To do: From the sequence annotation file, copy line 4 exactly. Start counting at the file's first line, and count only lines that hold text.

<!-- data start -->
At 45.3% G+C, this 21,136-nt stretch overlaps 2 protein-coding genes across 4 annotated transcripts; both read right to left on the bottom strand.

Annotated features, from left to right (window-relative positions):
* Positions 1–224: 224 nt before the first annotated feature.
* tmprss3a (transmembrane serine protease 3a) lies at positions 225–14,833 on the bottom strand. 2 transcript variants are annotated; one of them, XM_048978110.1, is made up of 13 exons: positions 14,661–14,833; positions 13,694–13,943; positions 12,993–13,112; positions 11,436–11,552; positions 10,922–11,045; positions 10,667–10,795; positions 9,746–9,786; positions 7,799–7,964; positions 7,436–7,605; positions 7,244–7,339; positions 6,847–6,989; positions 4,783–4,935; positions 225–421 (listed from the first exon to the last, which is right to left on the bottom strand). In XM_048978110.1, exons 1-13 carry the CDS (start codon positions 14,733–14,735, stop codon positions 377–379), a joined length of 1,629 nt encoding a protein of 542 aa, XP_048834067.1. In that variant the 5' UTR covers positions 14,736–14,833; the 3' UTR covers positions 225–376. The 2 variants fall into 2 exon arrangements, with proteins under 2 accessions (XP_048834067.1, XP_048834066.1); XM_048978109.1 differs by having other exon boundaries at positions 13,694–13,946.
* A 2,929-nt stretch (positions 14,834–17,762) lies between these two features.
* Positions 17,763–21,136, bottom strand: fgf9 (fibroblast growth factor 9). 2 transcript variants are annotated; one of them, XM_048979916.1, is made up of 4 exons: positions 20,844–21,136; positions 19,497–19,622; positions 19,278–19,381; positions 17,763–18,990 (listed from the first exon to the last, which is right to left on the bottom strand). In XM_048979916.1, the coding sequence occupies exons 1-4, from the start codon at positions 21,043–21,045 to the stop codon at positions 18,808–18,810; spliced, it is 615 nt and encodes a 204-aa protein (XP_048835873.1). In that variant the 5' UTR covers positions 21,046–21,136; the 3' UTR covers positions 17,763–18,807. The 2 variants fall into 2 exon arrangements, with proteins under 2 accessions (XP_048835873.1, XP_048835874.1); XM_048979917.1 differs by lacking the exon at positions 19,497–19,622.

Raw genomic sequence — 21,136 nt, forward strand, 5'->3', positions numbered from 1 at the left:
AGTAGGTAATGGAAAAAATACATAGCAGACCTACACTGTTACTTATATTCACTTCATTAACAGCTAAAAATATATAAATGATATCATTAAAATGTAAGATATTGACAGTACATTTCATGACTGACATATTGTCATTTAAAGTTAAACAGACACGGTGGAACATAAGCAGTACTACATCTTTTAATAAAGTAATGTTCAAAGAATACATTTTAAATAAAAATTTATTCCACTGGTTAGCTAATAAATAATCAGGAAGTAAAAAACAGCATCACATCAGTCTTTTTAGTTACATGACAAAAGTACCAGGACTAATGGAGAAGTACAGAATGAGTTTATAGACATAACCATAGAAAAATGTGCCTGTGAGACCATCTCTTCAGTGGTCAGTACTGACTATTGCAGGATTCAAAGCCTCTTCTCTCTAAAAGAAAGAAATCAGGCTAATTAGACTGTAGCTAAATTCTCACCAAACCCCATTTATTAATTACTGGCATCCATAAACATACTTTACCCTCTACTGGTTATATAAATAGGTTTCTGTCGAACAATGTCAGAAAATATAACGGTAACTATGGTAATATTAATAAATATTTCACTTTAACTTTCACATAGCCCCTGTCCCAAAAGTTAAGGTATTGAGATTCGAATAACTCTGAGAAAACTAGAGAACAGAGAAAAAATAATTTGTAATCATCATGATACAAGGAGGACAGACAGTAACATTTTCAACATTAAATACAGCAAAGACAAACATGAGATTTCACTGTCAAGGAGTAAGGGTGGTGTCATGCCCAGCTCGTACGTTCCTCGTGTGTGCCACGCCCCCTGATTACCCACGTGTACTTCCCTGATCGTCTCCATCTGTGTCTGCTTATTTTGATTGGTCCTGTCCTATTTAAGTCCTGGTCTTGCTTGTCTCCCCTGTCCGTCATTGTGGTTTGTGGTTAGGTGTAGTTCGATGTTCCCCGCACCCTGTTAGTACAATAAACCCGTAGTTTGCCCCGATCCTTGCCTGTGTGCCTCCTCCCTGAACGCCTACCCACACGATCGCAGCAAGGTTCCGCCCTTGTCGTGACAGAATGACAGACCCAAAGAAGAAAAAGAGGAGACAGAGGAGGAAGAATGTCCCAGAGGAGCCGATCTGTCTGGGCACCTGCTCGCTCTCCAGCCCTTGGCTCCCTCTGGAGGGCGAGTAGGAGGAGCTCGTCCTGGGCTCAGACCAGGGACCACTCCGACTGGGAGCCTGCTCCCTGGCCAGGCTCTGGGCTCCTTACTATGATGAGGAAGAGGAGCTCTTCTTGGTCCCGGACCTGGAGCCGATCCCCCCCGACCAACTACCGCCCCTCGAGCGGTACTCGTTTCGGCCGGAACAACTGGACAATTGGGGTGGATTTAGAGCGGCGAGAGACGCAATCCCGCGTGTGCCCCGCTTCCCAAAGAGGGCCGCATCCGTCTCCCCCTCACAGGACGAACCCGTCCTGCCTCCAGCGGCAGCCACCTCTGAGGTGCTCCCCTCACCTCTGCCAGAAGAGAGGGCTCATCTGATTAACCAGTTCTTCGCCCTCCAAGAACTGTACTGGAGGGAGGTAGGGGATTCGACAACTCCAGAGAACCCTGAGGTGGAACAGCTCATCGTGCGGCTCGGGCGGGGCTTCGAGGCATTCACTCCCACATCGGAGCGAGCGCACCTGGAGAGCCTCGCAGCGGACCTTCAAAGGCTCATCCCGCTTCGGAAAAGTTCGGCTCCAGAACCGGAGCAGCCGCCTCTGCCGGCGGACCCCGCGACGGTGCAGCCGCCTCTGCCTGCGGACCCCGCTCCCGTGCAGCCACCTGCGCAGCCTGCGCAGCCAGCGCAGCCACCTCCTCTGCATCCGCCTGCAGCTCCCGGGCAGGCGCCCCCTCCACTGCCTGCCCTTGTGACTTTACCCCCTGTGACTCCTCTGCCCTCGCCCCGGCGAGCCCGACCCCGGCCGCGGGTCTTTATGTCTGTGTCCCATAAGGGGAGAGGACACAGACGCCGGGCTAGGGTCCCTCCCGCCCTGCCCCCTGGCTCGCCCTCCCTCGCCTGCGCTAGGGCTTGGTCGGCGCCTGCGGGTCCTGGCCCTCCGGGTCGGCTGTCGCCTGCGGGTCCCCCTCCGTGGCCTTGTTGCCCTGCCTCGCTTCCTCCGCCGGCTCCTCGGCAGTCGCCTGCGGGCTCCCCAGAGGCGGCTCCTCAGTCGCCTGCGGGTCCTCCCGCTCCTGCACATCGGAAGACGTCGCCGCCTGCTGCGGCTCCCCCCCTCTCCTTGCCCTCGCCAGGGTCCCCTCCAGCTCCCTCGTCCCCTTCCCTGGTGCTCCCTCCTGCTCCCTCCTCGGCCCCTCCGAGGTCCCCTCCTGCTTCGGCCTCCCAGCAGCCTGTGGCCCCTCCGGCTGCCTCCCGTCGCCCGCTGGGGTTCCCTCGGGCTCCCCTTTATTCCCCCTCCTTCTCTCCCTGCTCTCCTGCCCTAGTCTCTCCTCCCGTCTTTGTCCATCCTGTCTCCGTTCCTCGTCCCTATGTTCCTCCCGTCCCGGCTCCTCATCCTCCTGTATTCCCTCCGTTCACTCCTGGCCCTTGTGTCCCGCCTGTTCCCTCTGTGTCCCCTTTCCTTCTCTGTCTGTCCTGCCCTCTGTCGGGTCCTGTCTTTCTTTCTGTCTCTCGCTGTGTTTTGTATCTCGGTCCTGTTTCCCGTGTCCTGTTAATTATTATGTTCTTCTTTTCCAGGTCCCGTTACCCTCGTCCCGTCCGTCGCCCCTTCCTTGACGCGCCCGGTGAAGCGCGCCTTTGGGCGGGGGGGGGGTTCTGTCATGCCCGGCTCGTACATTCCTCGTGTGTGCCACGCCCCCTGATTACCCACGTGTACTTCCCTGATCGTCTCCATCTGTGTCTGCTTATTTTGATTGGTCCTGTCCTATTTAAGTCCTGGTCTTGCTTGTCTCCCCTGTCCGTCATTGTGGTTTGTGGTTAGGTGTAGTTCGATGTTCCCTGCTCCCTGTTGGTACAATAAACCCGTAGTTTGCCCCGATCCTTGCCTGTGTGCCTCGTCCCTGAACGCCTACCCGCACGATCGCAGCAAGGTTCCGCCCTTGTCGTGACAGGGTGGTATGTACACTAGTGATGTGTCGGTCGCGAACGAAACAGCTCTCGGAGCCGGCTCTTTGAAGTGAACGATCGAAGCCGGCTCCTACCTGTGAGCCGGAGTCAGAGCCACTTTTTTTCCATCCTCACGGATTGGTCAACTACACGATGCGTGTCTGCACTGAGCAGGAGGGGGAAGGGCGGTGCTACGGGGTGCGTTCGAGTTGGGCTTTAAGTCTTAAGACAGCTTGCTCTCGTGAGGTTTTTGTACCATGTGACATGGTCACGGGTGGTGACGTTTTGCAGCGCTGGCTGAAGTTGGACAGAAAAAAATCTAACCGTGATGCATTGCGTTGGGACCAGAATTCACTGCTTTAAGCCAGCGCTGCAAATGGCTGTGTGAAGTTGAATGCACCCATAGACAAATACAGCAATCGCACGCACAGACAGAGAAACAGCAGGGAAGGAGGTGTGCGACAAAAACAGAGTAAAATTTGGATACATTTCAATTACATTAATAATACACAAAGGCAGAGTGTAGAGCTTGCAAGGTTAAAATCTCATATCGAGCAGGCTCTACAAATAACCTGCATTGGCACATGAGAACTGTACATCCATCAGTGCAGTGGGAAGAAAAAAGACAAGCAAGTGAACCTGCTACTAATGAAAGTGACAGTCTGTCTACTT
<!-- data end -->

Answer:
* tmprss3a (transmembrane serine protease 3a) lies at positions 225–14,833 on the bottom strand. 2 transcript variants are annotated; one of them, XM_048978110.1, is made up of 13 exons: positions 14,661–14,833; positions 13,694–13,943; positions 12,993–13,112; positions 11,436–11,552; positions 10,922–11,045; positions 10,667–10,795; positions 9,746–9,786; positions 7,799–7,964; positions 7,436–7,605; positions 7,244–7,339; positions 6,847–6,989; positions 4,783–4,935; positions 225–421 (listed from the first exon to the last, which is right to left on the bottom strand). In XM_048978110.1, exons 1-13 carry the CDS (start codon positions 14,733–14,735, stop codon positions 377–379), a joined length of 1,629 nt encoding a protein of 542 aa, XP_048834067.1. In that variant the 5' UTR covers positions 14,736–14,833; the 3' UTR covers positions 225–376. The 2 variants fall into 2 exon arrangements, with proteins under 2 accessions (XP_048834067.1, XP_048834066.1); XM_048978109.1 differs by having other exon boundaries at positions 13,694–13,946.